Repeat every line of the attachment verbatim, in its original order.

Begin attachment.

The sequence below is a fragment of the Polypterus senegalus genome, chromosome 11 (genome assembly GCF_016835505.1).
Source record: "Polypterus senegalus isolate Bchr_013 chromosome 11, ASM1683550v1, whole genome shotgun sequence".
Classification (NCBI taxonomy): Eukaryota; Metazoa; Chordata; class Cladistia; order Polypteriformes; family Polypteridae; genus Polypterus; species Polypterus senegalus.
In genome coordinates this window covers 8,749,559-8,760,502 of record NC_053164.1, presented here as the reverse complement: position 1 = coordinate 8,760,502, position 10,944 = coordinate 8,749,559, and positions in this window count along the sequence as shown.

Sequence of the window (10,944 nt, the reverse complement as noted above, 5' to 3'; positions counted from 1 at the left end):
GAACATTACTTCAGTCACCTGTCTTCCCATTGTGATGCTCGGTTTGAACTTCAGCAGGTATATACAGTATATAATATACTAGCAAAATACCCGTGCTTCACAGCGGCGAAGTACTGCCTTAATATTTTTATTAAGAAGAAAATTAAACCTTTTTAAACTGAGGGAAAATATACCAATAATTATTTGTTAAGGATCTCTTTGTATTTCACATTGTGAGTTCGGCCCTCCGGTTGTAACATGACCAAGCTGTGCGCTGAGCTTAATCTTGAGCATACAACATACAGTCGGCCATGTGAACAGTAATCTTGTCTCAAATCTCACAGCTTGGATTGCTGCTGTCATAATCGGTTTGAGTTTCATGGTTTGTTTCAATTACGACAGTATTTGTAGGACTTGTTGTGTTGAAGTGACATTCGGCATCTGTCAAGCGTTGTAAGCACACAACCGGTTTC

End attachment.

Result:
The sequence below is a fragment of the Polypterus senegalus genome, chromosome 11 (genome assembly GCF_016835505.1).
Source record: "Polypterus senegalus isolate Bchr_013 chromosome 11, ASM1683550v1, whole genome shotgun sequence".
Classification (NCBI taxonomy): Eukaryota; Metazoa; Chordata; class Cladistia; order Polypteriformes; family Polypteridae; genus Polypterus; species Polypterus senegalus.
In genome coordinates this window covers 8,749,559-8,760,502 of record NC_053164.1, presented here as the reverse complement: position 1 = coordinate 8,760,502, position 10,944 = coordinate 8,749,559, and positions in this window count along the sequence as shown.

Sequence of the window (10,944 nt, the reverse complement as noted above, 5' to 3'; positions counted from 1 at the left end):
GAACATTACTTCAGTCACCTGTCTTCCCATTGTGATGCTCGGTTTGAACTTCAGCAGGTATATACAGTATATAATATACTAGCAAAATACCCGTGCTTCACAGCGGCGAAGTACTGCCTTAATATTTTTATTAAGAAGAAAATTAAACCTTTTTAAACTGAGGGAAAATATACCAATAATTATTTGTTAAGGATCTCTTTGTATTTCACATTGTGAGTTCGGCCCTCCGGTTGTAACATGACCAAGCTGTGCGCTGAGCTTAATCTTGAGCATACAACATACAGTCGGCCATGTGAACAGTAATCTTGTCTCAAATCTCACAGCTTGGATTGCTGCTGTCATAATCGGTTTGAGTTTCATGGTTTGTTTCAATTACGACAGTATTTGTAGGACTTGTTGTGTTGAAGTGACATTCGGCATCTGTCAAGCGTTGTAAGCACACAACCGGTTTC